What you need to know
- The person behind Squid Game only has three pages of notes for the show's second season.
- The first season of Squid Game was a huge hit.
- Oh how Netflix could use the subscriber boost of a new season of one of its popular shows.
As much as we're all looking forward to the arrival of the second season of Squid Game, it doesn't sound like we will be watching it any time soon. But thankfully, that isn't because Netflix has canceled it.
That's the good news, but not a given at this point. Netflix has been canceling projects left and right since it was announced that it lost 200,000 subscribers last quarter. But even if Netflix wanted to put Squid Game back onto our screens to help drive subscriber growth — as it so desperately needs — it can't do it for a while yet. That's because its creator is nowhere near being ready. In fact, Hwang Dong-hyuk "only has about three pages" of ideas written down so far — nowhere near enough to get the show's second season underway, let alone onto Netflix's servers.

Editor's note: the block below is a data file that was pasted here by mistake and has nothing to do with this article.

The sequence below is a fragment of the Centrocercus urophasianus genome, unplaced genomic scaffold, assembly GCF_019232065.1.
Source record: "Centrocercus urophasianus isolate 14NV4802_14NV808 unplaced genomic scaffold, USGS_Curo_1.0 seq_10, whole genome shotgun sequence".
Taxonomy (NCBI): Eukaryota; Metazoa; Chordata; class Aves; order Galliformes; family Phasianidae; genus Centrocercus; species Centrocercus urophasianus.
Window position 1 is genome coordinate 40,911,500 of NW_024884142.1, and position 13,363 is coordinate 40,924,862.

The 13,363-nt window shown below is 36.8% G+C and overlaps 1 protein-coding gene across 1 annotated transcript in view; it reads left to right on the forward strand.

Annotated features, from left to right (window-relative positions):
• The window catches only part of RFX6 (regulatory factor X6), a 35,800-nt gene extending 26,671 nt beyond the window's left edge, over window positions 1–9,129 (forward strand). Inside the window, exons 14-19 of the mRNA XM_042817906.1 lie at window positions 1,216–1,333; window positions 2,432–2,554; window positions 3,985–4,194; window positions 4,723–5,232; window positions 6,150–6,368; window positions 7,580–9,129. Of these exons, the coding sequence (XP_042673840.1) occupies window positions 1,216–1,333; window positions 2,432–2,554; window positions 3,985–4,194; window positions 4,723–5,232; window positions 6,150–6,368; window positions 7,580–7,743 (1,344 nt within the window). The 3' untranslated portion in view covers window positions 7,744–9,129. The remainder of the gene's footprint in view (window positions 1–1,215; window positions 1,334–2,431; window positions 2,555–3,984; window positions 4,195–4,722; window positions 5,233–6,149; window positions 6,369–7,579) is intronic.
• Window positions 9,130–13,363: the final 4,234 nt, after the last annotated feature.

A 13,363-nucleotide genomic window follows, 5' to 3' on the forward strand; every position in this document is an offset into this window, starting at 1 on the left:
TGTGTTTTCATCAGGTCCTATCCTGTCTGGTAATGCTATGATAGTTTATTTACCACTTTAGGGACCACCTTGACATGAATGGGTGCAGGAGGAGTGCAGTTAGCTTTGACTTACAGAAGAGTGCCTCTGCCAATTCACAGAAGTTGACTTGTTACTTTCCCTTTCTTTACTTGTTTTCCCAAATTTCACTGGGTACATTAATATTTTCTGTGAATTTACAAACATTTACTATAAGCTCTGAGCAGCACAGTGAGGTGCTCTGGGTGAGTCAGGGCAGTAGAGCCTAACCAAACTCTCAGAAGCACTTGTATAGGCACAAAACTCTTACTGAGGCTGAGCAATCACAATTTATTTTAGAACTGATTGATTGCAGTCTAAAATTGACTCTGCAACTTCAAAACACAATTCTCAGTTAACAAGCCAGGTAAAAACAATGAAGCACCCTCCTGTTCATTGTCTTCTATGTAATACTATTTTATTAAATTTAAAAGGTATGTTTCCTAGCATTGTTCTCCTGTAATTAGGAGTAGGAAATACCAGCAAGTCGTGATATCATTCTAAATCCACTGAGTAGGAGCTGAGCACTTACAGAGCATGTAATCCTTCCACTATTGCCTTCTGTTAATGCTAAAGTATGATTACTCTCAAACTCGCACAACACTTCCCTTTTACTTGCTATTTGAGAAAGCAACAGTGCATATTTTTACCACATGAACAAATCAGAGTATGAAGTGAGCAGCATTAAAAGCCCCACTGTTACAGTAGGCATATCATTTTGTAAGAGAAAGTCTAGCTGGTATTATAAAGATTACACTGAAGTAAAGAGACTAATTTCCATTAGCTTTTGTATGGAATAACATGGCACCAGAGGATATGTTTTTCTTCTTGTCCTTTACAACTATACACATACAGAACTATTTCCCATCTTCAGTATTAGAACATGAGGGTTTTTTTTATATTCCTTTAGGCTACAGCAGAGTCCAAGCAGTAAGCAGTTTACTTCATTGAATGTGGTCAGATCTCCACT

The show's director and writer was speaking with Vanity Fair about how the second season could play out and whether we should expect big changes in the second season. The conversation also gets into why it took so long for Squid Game to be made in the first place.
They told him no one would watch. In 2009, director Hwang Dong-hyuk tried writing what would become Squid Game as a feature film. It was a time of global financial crisis. Hwang himself was in debt, as were his mother and grandmother. But for all his efforts, he couldn't secure financing for a movie about hundreds of desperate individuals competing to the death in children's games for a large cash prize. "People were telling me that it's too unrealistic," Hwang says. It was too absurd, they said—and far too violent—so he put his script away. A decade passed, during which Hwang directed three acclaimed films: The Crucible, Miss Granny, and The Fortress. But he didn't forget Squid Game, and in 2018, he found himself revisiting the old script.
That, and much more, makes for a great read in the original Vanity Fair article. But it all just serves to add to the disappointment that we won't see the show back on our screens until late 2023 and potentially 2024 at the earliest.
If at this point you're still to watch the first season, now is a very good time to fix that!
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